It’s ironic that by remarrying a woman who earns more and has a son of her own, he has recreated the scenario he was trying to escape. But I wish him well. Divorce is tough on all concerned, which is why I co-founded Divorce Buddy last year, an organisation that provides support during and after marriage breakdown.

Steve Waddup


Steve Waddup, 43, from Bicester, owns a furniture shop. He lives with his second wife, Michaela, 40, a management consultant, and her ten-year-old son, Reece.

I took my wedding vows seriously, butas time passed there was nothing to aspire to, no need to impress, and Icame to see Gail more as a room-mate than my wife.Gail was happy to stay in and watch television, but I felt we’d settleddown too young and I wanted to have the fun I’d missed out on.

I was surprised by how difficult I found being a father. Whenthe initial euphoria subsided, I felt overwhelmed. I’m a bit of an attention-seeker, and it was hard to feel the limelight had been taken away from me. But I didn’t tell Gail: I felt she had enough stress already, I think Gail thought I resented her earning more but I didn’t. If anything, I was happy not to be put under that sort of pressure.

The balance of power worked well before Jamie came along but afterwards, Gail seemed increasingly harassed. Wehad a great lifestyle, with two European holidays a year and two cars. But by the time Jamie was two, the spark had gone, and our shared loved of music and Indian food wasn’t enough any more. I started going out on my own — with friends, not with other women. Inside, I knew the marriagewas over, but I was too frightened to admit it.

Thatday in the garden in July 2005, I blurted out: ‘We’re not happy. We should call it a day. Gail nodded. Neither of us suggested counselling: it had gone beyond that.’ Although I had my failings as a father, I couldn’t stand to think of Jamie suffering because of our actions — so much so, that in the immediate aftermath I blocked it out of my mind.’Four weeks later we talked about custody. I felt relief and sadness as Imoved into a rented room nearby. I told my mother and father, who were both retired, that I’d decided to end our marriage.

Theywere upset, and not as supportive as I’d hoped. I felt guilt-ridden. They’ve been married 45 years: their generation didn’t ‘do’ divorce.It was only several months later that it hit me that much of my son’s upbringing would be spent without me. After Gail met John, it was even harder. I found it difficult to deal with another man looking after Jamie, and I think I always will. IfJamie is poorly or I’ve told him off, I’ll hear him in his bedroom crying ‘Mummy’. It hurts, but I understand.

Itry to make the most of the time I have with my son. We go swimming andto the cinema. Last week we went to the cinema to watch Arthur Christmas. Before Christmas we made paper chains and Christmas cards together, which is something he told me he’d never have done with his mum. Luckily Jamie gets on well with Michaela. She and I met on the internet in February 2009. Four months later I introduced her to Jamie — first as a friend, then my girlfriend.

He warmed to her immediately, and his relationship with Reece is like that of any sibling — sometimes they squabble, often they play. I think it was easier for him as his mum had met someone new. When Michaela and I married in April 2010, I moved into her four-bedroom, semi-detached house. We agree that the children come first and we operate well as a family, but we still go out as a couple too.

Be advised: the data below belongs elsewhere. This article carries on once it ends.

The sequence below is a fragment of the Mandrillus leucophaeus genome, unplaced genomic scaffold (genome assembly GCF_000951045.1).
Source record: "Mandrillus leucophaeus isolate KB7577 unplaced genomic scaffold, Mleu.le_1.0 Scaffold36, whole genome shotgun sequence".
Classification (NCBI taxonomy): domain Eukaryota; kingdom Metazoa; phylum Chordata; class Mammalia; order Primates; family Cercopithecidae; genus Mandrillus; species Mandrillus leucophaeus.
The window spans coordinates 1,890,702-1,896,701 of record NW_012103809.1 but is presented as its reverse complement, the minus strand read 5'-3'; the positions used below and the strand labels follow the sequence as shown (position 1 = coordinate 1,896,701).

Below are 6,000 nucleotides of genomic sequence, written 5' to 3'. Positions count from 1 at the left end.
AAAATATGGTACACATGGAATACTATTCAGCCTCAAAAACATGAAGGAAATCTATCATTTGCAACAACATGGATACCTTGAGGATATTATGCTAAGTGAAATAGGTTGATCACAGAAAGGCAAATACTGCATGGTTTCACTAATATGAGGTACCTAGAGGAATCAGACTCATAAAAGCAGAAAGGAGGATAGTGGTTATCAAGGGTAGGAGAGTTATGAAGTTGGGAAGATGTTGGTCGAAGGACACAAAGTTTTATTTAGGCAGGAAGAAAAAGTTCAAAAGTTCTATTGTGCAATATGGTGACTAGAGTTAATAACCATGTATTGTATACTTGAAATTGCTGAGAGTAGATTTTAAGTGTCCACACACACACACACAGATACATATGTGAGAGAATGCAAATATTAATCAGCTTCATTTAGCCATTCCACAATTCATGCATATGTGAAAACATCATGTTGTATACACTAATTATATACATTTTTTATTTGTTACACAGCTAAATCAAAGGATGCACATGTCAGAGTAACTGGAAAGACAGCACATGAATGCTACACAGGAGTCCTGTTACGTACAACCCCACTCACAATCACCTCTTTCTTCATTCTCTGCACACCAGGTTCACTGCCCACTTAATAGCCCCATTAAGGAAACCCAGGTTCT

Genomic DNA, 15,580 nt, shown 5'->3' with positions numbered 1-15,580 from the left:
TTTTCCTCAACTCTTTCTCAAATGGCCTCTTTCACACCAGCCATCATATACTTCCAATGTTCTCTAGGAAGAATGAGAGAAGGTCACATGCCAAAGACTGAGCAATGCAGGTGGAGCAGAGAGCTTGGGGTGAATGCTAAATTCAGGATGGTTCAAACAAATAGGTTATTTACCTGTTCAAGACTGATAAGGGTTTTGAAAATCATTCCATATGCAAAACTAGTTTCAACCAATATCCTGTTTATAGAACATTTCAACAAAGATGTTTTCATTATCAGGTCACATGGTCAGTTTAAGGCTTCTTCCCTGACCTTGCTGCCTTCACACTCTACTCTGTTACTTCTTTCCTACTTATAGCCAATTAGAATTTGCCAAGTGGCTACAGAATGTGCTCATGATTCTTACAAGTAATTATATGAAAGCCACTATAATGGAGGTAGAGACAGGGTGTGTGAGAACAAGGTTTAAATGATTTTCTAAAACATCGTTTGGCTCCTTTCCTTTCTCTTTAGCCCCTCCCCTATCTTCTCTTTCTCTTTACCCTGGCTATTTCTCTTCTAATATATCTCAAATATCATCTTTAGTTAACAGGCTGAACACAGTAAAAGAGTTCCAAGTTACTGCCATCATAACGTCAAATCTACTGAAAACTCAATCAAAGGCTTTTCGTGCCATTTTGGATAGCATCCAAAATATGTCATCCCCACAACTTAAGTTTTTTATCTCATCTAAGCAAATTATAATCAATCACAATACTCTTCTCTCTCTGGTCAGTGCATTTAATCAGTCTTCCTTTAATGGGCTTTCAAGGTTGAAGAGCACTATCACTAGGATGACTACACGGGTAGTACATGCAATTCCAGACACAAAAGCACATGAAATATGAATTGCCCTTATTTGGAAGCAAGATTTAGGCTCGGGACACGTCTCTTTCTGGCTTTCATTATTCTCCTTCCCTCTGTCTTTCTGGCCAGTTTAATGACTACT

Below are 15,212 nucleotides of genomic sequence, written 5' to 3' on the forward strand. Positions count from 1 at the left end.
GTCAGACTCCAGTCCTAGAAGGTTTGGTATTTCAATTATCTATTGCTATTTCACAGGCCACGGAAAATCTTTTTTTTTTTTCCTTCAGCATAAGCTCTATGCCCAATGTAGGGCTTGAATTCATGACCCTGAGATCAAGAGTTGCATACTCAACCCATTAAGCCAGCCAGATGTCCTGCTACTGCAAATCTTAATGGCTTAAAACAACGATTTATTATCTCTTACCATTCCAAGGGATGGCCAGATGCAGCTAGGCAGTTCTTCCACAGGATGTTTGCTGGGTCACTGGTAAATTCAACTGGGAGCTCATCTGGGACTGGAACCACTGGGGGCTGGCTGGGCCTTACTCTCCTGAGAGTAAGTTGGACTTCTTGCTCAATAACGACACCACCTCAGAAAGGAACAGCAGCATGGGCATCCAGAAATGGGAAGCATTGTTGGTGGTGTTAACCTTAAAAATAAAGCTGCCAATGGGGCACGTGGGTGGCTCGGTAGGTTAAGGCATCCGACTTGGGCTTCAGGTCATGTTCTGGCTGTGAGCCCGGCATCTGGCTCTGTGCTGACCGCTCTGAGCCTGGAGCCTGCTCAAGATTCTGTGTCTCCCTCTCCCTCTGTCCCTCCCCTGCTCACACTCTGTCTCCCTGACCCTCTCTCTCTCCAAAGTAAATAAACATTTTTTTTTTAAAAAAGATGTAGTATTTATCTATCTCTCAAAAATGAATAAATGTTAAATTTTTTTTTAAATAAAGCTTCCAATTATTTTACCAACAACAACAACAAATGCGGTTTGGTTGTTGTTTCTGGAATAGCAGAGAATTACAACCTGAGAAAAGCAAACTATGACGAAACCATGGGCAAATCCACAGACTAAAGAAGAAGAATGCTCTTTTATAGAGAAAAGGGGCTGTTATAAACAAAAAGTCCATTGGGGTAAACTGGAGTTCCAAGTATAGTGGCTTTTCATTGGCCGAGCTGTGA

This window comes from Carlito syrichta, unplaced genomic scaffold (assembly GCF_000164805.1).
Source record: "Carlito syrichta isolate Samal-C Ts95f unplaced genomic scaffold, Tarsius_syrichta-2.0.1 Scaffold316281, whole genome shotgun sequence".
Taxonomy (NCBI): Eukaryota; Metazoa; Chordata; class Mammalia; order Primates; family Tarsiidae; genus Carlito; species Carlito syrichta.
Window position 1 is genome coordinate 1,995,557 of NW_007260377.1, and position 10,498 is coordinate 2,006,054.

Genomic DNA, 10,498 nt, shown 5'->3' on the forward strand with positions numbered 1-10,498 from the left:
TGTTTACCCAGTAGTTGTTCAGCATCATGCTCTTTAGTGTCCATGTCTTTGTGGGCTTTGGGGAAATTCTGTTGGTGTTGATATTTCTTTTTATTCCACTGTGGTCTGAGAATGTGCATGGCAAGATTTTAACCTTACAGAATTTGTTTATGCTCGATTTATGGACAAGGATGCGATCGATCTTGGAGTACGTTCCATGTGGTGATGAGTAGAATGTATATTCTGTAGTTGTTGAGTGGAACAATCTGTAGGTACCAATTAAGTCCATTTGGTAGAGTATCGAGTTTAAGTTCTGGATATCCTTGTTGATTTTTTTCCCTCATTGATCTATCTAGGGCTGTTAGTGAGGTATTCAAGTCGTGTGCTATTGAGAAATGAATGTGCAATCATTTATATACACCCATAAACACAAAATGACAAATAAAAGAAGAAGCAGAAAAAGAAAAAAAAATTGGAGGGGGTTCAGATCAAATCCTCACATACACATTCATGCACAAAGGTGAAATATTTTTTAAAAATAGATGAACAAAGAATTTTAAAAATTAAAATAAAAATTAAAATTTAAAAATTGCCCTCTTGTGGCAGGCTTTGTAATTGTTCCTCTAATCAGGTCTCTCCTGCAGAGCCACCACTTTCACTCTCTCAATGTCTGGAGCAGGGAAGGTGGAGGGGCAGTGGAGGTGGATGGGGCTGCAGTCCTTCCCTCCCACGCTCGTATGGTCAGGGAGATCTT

We have more in common than Gail and I did, and Michaela likes to have fun. Gail and I get on with each other’s spouses, and Jamie has four parents who love him. I felt so guilty about the effect divorce would have on my son. After five years and a lot of adjustments, I’m happy again. I hope Jamie is too.



Lillian Cleverley, 70, and her husband Alun, 72, a retired services manager in the Forces, live in Nettleham, Lincolnshire. They have three children: Gillian, 51, an administrator, Graham, 50, a distribution manager, and Gail.

I’d found Steve’s happy-go-lucky personality endearing ever since Gail brought him home to meet us. Until five years into their marriage, I thought they were happy. But when Jamie turned two, I’d call round in the evenings and Steve would be out. I worried about Gail being alone. I didn’t discuss it with her — I didn’t want her to think I was a fussy mother. Instead, I asked one of her friends to keep an eye out for me.

Then, seemingly out of the blue, Gail turned up on our doorstep with Jamie in July 2005, having driven 127 miles to get here, and announced that she and Steve had separated. Despite my earlier concerns, I was surprised. In my day, divorce was a dirty word. Alun and I have been married 52 years. I put up with a lot when Alun was in the Forces overseas, and didn’t see him for three months at a time.

I often joke to Alun that if we were married in this day and age, we might have divorced. Nowadays, people don’t try hard enough. Having said that, Gail made an effort and nobody should stay in an unhappy marriage. I didn’t try to talk her out of it. She would have done her own thing anyway. It felt as if my world had crumbled. Gail was the first in our family to divorce. Our son Graham did the same soon afterwards. I just wanted to know my children would be happy and settled if anything should happen to Alun and I, but suddenly, they weren’t.